Do you dream of watching the sunset from a beautiful beach? Can you picture yourself hopping on a surfboard during your lunch break? What about being able to earn income while at the same time securing your own piece of tropical paradise?

If this sounds like you, buying a rental property in Hawaii might be your next big decision. Owning a rental property in the Aloha state is a dream, but you’ll need a few tips to ensure your first purchase goes as smoothly as possible.

#1 Find Your Island

Hawaii consists of eight islands, each with their own unique allure. One of the first things you’ll need to decide as you embark on this exciting journey is which island you’re going to conduct your primary search on. If more than one island appeals to you, that’s great, too. It never hurts to explore all your options.

Here’s a list of all your island possibilities:

  • Hawaii (The Big Island) – The Big Island is about the size of Connecticut, so it’s not actually all that big. However, the island boasts coffee plantations, premier surf spots, and Volcanoes National Park, meaning there’s something for everyone.
  • Maui – From its beaches, to its volcano, to its rainforests, Maui attracts tourists and locals alike.
  • Oahu – Home to Honolulu, the state capital, Oahu is home to Hawaii’s largest population.
  • Kaho’olawe – The smallest of the eight islands, Khao’olawe has its own unique charm.
  • Molokai – As Hawaii’s least populated island, Molokai is perfect for those looking to explore its natural wonders like its sea cliffs and barrier reef.
  • Kauai – Often called the “Garden Isle”, Kauai is largely covered by dense, tropical rainforests. This lush piece of land is popular for those looking to get off the beaten path.
  • Niihau – Called the “Forbidden Island”, Niihau is privately owned by approximately 170 residents. Though it’s unlikely you’ll be able to purchase your first rental home here, it can’t hurt to dream!
  • Lanai – Lanai is a tiny, rural island that’s accessible via a short ferry ride from its island neighbor, Maui.

#2 Find Your Mortgage

Finding your mortgage might not be as fun as picking your island, but it’s one of the most important steps in the purchasing process.

Down payments in Hawaii are notoriously high, which can be stressful for many potential property buyers. However, there are a few options other than traditional fixed-rate mortgages that can help you budget for a rental property, regardless of if it’s a HI luxury condo, or a quaint beach bungalow.

  • FHA Loans: FHA (Federal Housing Administration) loans can act as a logical ‘starter kit’ mortgage for first time buyers. These loans are desirable due to their down payment options, which can be a little as 3.5%. However, if you don’t plan to occupy at least one of the units you purchase, this kind of loan won’t be an option.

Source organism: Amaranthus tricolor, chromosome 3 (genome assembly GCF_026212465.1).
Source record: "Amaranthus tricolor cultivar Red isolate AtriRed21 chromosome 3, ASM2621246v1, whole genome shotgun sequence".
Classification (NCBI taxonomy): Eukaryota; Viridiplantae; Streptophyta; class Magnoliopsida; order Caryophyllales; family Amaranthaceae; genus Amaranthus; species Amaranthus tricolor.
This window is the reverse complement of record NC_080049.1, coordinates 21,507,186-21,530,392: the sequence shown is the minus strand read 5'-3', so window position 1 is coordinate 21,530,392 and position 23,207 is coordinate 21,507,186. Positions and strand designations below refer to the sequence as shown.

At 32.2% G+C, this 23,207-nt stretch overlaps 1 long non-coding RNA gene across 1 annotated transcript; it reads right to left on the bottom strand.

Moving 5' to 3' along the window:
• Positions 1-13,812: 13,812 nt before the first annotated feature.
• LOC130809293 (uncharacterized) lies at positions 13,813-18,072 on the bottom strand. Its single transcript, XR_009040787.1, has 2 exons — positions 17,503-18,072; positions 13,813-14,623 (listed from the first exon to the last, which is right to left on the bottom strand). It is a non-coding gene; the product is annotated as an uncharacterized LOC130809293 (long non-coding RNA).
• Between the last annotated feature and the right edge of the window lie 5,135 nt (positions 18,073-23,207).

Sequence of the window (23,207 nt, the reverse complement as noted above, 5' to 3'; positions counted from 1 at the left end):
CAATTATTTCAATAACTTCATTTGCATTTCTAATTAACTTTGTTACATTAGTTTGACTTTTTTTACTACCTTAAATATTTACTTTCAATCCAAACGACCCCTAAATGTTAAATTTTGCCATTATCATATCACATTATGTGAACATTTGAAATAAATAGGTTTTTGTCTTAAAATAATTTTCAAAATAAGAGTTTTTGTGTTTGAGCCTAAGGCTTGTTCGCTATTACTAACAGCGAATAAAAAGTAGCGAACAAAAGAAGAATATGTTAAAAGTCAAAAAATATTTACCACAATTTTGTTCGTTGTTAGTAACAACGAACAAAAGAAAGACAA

• VA Loans: VA (Veteran Affairs) loans are available to both former and current US service members. Many service members choose to take out VA loans in Hawaii because mortgages are available with zero down payment.
  • Local HI Lenders: Though your first instinct might be to go through a national mortgage provider, smaller loan providers can actually be a good option to consider when purchasing rental property in Hawaii. Local lenders have a better grasp on the immediate market, and since Hawaii is home to a bustling rental scene, they understand how to help you plan and finance your purchase.

4 Tips For Buying Your First Rental Property In Hawaii

#3 Adopt an Investor’s Mindset

Purchasing a rental home is fundamentally different than purchasing property you plan to live in full-time. Though your rental property might provide you with some quality vacation time, it ultimately needs to make you money.

Whether you hope to earn a profit, or just want to break even on expenses, beware of these common mistakes many people make when they break into the rental market:

  • Underestimating long-term expenses
  • Making decisions based on expected appreciation rather than cash flow
  • Being too emotionally attached to potential properties
  • Not anticipating ebbs in the rental market

Additionally, should you plan to renovate your property, be sure you’ve budgeted appropriately.

#4 Fill Vacancies Wisely

Owning a rental property means not only having to take on the responsibility of home ownership, but it also means you’re going to have to find renters to occupy your space when you aren’t there. Luckily, there a variety of ways to find renters, like:

  • Hiring a property management company
  • Renting to trusted family and friends
  • Utilizing popular rental sites such as AirBnb or Zillow
  • Posting an old-fashioned ad in the newspaper, local bulletins, or Craigslist

Your Next Stop: Island Life

With these simple tips and tricks, you’ll be one step closer to saying Aloha to your Hawaiian rental property. Purchasing a rental property is much more complicated and involved than an ordinary real estate investment.

But with proper planning, diligent research, and commitment to the cause, you’ll be on your way to becoming a tropical landlord.

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